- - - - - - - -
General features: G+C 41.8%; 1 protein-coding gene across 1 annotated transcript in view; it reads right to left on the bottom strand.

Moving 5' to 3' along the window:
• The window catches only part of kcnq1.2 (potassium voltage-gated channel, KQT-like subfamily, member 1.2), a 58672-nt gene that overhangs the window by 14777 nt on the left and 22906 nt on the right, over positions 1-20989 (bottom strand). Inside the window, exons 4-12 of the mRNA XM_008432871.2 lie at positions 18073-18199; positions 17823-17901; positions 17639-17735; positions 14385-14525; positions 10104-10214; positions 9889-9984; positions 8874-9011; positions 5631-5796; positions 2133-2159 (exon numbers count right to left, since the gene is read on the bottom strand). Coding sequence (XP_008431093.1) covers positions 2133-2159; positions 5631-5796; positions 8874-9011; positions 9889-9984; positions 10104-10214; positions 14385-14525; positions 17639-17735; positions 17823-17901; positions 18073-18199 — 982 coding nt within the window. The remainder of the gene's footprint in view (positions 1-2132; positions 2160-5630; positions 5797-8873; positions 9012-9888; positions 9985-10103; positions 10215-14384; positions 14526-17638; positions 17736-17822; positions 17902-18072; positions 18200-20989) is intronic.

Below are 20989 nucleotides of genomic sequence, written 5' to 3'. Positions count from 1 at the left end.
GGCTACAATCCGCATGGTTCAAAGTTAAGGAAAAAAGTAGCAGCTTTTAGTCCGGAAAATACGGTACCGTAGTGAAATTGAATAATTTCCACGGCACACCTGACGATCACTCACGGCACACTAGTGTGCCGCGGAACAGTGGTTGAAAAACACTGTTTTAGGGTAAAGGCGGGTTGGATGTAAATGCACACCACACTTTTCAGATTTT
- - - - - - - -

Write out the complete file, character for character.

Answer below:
General features: G+C 41.8%; 1 protein-coding gene across 1 annotated transcript in view; it reads right to left on the bottom strand.

Moving 5' to 3' along the window:
• The window catches only part of kcnq1.2 (potassium voltage-gated channel, KQT-like subfamily, member 1.2), a 58672-nt gene that overhangs the window by 14777 nt on the left and 22906 nt on the right, over positions 1-20989 (bottom strand). Inside the window, exons 4-12 of the mRNA XM_008432871.2 lie at positions 18073-18199; positions 17823-17901; positions 17639-17735; positions 14385-14525; positions 10104-10214; positions 9889-9984; positions 8874-9011; positions 5631-5796; positions 2133-2159 (exon numbers count right to left, since the gene is read on the bottom strand). Coding sequence (XP_008431093.1) covers positions 2133-2159; positions 5631-5796; positions 8874-9011; positions 9889-9984; positions 10104-10214; positions 14385-14525; positions 17639-17735; positions 17823-17901; positions 18073-18199 — 982 coding nt within the window. The remainder of the gene's footprint in view (positions 1-2132; positions 2160-5630; positions 5797-8873; positions 9012-9888; positions 9985-10103; positions 10215-14384; positions 14526-17638; positions 17736-17822; positions 17902-18072; positions 18200-20989) is intronic.

Below are 20989 nucleotides of genomic sequence, written 5' to 3'. Positions count from 1 at the left end.
GGCTACAATCCGCATGGTTCAAAGTTAAGGAAAAAAGTAGCAGCTTTTAGTCCGGAAAATACGGTACCGTAGTGAAATTGAATAATTTCCACGGCACACCTGACGATCACTCACGGCACACTAGTGTGCCGCGGAACAGTGGTTGAAAAACACTGTTTTAGGGTAAAGGCGGGTTGGATGTAAATGCACACCACACTTTTCAGATTTT